Spotlight: Israel strives to keep citizens at home amid spread of COVID-19

Source: Xinhua| 2020-03-18 04:06:58|Editor: huaxia


Photo taken on March 17, 2020 shows an empty street in Jerusalem. The residents here are urged to stay at home and to avoid physical contact with the outside world if not necessary. (Photo by Gil Cohen Magen/Xinhua)

by Nick Kolyohin

JERUSALEM, March 17 (Xinhua) -- Israeli authorities are urging the residents of the country to stay at home and to avoid physical contact with the outside world if not necessary.

Israeli President Reuven Rivlin on Tuesday addressed the country with an urgent call on citizens to obey the guidance of the ministry of health.

"The restrictions do not mean holidays. We must not turn these days into leisure days. The danger is real!" stated Rivlin.

Rivlin urged people to keep social distancing and not to gather, adding "I hear that our beaches and hiking trails are bursting."

The Israeli public has been generally reluctant about the warnings of the immediate danger of the novel coronavirus.

Over the past two months, the Israeli Ministry of Health raised alarms about a possible outbreak of the virus in Israel and started with educating the public about self-hygiene.

Part of the population has taken seriously the new restrictions as self-isolation if requested, keeping two meters from each other and not gathering more than 10 people in one place.

While other parts of the population celebrated the free time due to partial close of workplaces and schools and gathered at parks, beaches, main streets, and even coffee places.

On Tuesday, the ministry that was upset with public gatherings released new restrictions that completely forbid social contacts outside of the households if not necessarily.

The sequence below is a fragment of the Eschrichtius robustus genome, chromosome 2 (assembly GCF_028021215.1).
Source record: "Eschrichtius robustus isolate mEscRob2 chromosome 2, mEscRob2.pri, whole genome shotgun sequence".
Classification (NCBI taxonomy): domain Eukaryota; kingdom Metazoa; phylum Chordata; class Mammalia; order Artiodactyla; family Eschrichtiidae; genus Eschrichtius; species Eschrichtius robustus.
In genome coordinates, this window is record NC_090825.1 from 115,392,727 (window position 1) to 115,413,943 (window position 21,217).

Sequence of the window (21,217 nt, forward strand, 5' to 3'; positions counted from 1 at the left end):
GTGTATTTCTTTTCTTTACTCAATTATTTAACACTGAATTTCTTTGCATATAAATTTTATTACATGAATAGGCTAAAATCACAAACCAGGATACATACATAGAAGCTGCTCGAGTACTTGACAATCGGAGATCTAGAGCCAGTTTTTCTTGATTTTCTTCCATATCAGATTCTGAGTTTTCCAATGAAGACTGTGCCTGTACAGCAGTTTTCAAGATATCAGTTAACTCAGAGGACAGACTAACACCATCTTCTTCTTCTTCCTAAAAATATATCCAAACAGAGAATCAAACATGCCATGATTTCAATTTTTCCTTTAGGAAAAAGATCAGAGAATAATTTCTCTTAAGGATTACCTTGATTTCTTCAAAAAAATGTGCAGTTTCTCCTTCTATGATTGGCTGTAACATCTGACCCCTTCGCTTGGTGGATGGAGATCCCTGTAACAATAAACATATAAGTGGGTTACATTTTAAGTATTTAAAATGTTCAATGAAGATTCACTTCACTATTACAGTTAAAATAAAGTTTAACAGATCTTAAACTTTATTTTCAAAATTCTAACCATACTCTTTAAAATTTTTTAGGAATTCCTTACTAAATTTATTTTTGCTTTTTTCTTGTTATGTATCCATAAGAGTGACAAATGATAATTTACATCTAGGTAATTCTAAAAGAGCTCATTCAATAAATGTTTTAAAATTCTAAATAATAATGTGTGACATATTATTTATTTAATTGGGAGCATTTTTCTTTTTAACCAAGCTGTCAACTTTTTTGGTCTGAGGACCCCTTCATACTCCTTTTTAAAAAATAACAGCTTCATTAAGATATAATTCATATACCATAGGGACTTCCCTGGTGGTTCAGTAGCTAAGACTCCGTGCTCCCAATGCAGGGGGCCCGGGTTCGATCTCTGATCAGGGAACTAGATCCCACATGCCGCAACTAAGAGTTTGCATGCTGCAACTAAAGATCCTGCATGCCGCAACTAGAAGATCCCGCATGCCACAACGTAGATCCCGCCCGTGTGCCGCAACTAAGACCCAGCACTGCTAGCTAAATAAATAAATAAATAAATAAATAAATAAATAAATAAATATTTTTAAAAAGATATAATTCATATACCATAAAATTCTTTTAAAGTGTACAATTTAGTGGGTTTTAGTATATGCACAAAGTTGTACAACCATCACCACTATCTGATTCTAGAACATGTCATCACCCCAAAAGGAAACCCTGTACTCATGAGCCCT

Hours after the new health guidelines published some shops were still open and people on the streets continued to wander.

One of the major steps in the endeavors to keep people at home is the introduction of online study platforms for students.

However, online study faces lots of challenges.

"Most university courses are filmed and uploaded to the webserver so students can view them. My courses are seminars and workshops, so the online format changes the whole nature of the courses," said Shir Dermer, a student at Tel Aviv University.

"Labs and practical courses are not held online," said Dermer.

Dermer added that the new way of study requires a high degree of self-discipline that not all the students have, and online learning does not allow asking questions as in regular classes.

Another concern that prevents Israelis from staying at home is their deep commitment to domestic and street animals.

Noa Deutsch, an animal advocate, is one of those having a hard time dealing with the new reality.

"Cats around the country are left without food and are at risk of starving to death," said Deutsch.

Deutsch, as other animal supporters, is working around the clock to provide food for the street cats living around restaurants, hotels and other places where food was normally available.

Ronen Bar, the founder of Sentient, an animal advocacy organization, said "it is a time of great change and challenges."

"We saw this with the bird flu, swine flu and now COVID-19. It is a ticking time bomb, so we expect governments and the public to be much more active on these issues in the future to come," stressed Bar.

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